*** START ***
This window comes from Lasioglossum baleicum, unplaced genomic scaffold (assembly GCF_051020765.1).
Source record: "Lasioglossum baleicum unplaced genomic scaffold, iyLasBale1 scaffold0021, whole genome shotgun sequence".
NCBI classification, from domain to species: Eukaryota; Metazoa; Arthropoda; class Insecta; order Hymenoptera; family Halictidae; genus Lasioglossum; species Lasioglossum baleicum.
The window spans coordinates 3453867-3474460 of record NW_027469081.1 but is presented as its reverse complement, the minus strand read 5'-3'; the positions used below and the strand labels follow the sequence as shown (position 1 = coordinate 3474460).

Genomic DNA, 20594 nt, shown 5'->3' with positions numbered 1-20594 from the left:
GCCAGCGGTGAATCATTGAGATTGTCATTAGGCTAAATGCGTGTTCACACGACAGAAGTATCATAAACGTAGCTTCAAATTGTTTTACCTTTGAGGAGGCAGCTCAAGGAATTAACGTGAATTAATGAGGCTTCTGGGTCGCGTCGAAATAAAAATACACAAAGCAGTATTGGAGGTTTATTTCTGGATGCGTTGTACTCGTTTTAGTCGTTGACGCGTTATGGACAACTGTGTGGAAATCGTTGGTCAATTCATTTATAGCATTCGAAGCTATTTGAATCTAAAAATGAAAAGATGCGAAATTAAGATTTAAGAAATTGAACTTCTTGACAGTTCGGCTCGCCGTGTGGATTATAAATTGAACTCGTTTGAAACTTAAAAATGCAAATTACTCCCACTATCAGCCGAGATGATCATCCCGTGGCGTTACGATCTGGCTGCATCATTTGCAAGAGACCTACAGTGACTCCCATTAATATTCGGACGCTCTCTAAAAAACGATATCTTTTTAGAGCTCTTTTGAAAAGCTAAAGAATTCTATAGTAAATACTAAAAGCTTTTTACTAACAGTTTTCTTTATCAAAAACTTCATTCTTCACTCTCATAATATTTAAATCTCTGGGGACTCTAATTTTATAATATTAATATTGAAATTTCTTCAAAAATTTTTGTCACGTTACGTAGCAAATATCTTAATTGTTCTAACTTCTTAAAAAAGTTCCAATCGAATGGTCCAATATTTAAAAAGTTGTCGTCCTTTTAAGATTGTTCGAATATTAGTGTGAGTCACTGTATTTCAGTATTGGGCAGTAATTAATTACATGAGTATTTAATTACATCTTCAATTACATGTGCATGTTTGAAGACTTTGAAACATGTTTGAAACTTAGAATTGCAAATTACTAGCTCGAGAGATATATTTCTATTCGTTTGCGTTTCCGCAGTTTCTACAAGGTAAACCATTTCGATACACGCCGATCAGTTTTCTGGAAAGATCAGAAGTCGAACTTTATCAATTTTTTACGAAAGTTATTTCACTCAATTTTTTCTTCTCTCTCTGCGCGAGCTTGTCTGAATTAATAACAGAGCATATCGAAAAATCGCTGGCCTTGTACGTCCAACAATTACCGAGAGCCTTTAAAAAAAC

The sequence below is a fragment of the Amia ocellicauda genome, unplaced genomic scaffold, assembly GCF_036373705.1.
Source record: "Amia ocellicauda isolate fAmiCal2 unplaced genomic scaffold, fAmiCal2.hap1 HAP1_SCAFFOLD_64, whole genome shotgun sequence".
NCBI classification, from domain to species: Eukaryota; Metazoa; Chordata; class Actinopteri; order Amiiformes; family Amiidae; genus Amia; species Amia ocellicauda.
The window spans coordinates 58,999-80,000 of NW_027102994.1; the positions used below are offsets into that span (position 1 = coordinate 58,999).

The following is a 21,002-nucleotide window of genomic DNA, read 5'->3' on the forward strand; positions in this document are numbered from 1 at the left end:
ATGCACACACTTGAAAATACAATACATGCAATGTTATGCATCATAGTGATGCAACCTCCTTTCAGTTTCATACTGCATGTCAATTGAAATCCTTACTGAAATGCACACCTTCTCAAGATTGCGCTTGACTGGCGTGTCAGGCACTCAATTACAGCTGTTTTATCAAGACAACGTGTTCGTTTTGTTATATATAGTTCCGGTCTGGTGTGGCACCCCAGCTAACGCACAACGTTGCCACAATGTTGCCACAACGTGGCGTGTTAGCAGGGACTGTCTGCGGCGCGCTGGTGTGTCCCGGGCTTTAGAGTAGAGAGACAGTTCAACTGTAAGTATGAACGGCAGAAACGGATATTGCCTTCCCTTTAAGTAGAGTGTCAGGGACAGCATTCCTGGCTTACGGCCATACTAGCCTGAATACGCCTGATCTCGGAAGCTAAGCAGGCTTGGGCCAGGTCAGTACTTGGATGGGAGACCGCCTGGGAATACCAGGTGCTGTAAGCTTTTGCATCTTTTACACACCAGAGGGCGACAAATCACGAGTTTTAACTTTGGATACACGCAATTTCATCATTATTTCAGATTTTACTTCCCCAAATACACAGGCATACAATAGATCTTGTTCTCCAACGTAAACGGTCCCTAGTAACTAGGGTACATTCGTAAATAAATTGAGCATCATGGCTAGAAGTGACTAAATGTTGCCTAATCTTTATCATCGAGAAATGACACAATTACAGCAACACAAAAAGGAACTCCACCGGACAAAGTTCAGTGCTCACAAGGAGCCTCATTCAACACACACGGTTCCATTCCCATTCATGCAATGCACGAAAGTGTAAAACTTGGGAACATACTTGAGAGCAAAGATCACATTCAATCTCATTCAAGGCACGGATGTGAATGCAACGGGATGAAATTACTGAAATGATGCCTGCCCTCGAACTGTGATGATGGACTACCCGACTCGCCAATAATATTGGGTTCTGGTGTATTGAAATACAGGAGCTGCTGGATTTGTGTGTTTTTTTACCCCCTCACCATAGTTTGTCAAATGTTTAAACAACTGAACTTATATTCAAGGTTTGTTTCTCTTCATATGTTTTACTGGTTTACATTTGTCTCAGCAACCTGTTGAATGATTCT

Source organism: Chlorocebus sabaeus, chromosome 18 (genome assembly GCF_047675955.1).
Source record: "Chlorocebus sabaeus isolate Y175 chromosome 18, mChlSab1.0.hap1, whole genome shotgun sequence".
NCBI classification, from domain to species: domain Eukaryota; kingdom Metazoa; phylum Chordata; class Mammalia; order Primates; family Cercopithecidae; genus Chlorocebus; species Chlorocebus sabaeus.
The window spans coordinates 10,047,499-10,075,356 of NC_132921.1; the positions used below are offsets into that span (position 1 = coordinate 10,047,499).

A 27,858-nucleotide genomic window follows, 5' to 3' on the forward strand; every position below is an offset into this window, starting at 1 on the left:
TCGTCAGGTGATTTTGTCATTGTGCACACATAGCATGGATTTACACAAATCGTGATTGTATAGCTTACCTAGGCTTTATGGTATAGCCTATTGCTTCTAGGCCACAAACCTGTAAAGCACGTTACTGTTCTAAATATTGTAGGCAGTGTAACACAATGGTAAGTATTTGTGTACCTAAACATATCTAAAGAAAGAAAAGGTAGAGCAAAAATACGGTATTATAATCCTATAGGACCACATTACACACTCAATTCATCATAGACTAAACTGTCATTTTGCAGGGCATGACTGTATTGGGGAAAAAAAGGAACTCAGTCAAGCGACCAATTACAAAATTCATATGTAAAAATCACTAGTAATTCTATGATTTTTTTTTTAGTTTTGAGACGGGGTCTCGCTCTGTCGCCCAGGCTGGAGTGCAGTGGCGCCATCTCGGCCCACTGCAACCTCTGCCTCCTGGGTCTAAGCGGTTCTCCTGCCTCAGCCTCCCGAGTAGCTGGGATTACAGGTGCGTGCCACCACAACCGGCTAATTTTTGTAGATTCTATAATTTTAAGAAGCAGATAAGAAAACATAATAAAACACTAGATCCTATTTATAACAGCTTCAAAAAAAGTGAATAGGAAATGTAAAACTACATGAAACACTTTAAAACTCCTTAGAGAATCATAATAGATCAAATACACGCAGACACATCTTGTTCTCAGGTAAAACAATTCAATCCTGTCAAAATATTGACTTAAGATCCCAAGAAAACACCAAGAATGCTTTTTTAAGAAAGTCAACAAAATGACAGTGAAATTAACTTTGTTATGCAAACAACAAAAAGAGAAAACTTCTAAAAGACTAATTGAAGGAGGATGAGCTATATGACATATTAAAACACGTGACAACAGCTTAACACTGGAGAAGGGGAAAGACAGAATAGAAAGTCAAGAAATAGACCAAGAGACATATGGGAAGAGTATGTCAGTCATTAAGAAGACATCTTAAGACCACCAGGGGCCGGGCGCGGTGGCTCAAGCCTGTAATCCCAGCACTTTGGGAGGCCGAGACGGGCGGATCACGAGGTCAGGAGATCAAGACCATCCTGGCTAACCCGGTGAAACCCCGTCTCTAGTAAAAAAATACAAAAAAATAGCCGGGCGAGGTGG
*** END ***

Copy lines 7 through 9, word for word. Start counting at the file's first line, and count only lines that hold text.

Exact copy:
The sequence below is a fragment of the Amia ocellicauda genome, unplaced genomic scaffold, assembly GCF_036373705.1.
Source record: "Amia ocellicauda isolate fAmiCal2 unplaced genomic scaffold, fAmiCal2.hap1 HAP1_SCAFFOLD_64, whole genome shotgun sequence".
NCBI classification, from domain to species: Eukaryota; Metazoa; Chordata; class Actinopteri; order Amiiformes; family Amiidae; genus Amia; species Amia ocellicauda.